West Nile Virus
West Nile Virus Program
For more information, contact our Environmental Health office 217.245.5111 #32.
Tips for Stopping West Nile Virus
- Every 2-3 days, drain water from outside pet dishes, garbage cans, buckets, toys, flower pots, wading pools, pool covers, bird baths, and other objects that can collect water.
- Discard any old tires and unused containers.
- Clean gutters.
- Drill holes in the bottom of recycling bins.
- Properly treat water in large pools and hole ponds. (Contact us for guidelines).
Keep Mosquitoes Off You
- When possible, stay inside at dusk, dawn and other times of heavy mosquito activity.
- Wear long sleeves, long pants and socks.
- Wear light colored clothing.
- Keep windows and door screens repaired.
Use Insect Repellent Properly
- Use a product with DEET (up to 35-50% DEET for adults, no more than 10% for children).
- Do not use DEET for children under 2 years of age.
- Put repellent only on exposed skin and clothes (NOT near eyes, nose, mouth, cuts/irritated skin or children's hands).
- Wash exposed skin and clothes after coming indoors.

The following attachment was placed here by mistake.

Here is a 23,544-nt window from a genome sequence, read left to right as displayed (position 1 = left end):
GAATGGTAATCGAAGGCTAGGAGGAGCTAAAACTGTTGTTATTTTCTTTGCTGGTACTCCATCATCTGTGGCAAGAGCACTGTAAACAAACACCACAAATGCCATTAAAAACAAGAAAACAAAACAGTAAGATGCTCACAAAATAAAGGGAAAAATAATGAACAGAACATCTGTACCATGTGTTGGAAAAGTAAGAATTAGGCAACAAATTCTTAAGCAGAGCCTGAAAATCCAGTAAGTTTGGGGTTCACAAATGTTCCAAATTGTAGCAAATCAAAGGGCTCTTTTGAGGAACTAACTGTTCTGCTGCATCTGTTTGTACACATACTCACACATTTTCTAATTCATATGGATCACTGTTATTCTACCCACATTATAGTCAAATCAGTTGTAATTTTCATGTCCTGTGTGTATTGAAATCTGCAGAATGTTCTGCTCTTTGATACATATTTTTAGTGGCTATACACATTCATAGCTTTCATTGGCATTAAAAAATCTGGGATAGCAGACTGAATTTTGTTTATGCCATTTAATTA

Our West Nile Virus Program is funded, in part, by state funds from IDPH Vector Control.
Symptoms of West Nile Virus
fever, headache, body aches, rash swollen glands
high fever, severe headache, stiff neck, muscle weakness, confusion, tremors, convulsions, paralysis, coma
*If you believe you may have West Nile Virus, contact your physician immediately.
What Should I Do If I Find a Suspicious Bird?
By reporting dead birds to state and local health departments, you can play an important role in monitoring West Nile Virus. Morgan County Health Department will test the birds, if the bird has been dead for less than 24 hrs and there is no sign of decaying. There is no cost to the consumer. If a dead bird is noticed after normal health department hours, the consumer needs to put the bird on ice or refrigerate the bird.